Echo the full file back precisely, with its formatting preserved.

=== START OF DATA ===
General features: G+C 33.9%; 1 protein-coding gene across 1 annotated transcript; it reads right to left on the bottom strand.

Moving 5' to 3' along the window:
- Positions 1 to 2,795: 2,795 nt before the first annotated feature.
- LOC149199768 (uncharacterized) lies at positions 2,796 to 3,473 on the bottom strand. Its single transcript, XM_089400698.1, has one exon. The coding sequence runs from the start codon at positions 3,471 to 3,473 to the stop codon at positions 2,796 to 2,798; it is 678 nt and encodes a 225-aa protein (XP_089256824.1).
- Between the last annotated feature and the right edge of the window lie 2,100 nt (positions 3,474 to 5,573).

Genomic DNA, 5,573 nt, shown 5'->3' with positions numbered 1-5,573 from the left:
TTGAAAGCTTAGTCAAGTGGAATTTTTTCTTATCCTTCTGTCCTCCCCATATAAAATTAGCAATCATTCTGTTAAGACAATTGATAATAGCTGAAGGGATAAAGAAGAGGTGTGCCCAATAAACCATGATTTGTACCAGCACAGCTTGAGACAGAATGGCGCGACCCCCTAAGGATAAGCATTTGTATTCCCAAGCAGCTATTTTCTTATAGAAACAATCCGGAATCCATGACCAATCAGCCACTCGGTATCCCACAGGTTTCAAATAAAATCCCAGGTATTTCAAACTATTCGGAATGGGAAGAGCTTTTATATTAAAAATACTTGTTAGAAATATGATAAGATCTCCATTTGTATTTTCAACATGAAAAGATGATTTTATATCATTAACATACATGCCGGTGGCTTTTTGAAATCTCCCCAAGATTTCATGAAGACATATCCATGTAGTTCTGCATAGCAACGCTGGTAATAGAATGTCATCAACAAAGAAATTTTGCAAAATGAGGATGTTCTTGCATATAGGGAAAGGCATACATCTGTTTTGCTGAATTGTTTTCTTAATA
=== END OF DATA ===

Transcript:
General features: G+C 33.9%; 1 protein-coding gene across 1 annotated transcript; it reads right to left on the bottom strand.

Moving 5' to 3' along the window:
- Positions 1 to 2,795: 2,795 nt before the first annotated feature.
- LOC149199768 (uncharacterized) lies at positions 2,796 to 3,473 on the bottom strand. Its single transcript, XM_089400698.1, has one exon. The coding sequence runs from the start codon at positions 3,471 to 3,473 to the stop codon at positions 2,796 to 2,798; it is 678 nt and encodes a 225-aa protein (XP_089256824.1).
- Between the last annotated feature and the right edge of the window lie 2,100 nt (positions 3,474 to 5,573).

Genomic DNA, 5,573 nt, shown 5'->3' with positions numbered 1-5,573 from the left:
TTGAAAGCTTAGTCAAGTGGAATTTTTTCTTATCCTTCTGTCCTCCCCATATAAAATTAGCAATCATTCTGTTAAGACAATTGATAATAGCTGAAGGGATAAAGAAGAGGTGTGCCCAATAAACCATGATTTGTACCAGCACAGCTTGAGACAGAATGGCGCGACCCCCTAAGGATAAGCATTTGTATTCCCAAGCAGCTATTTTCTTATAGAAACAATCCGGAATCCATGACCAATCAGCCACTCGGTATCCCACAGGTTTCAAATAAAATCCCAGGTATTTCAAACTATTCGGAATGGGAAGAGCTTTTATATTAAAAATACTTGTTAGAAATATGATAAGATCTCCATTTGTATTTTCAACATGAAAAGATGATTTTATATCATTAACATACATGCCGGTGGCTTTTTGAAATCTCCCCAAGATTTCATGAAGACATATCCATGTAGTTCTGCATAGCAACGCTGGTAATAGAATGTCATCAACAAAGAAATTTTGCAAAATGAGGATGTTCTTGCATATAGGGAAAGGCATACATCTGTTTTGCTGAATTGTTTTCTTAATA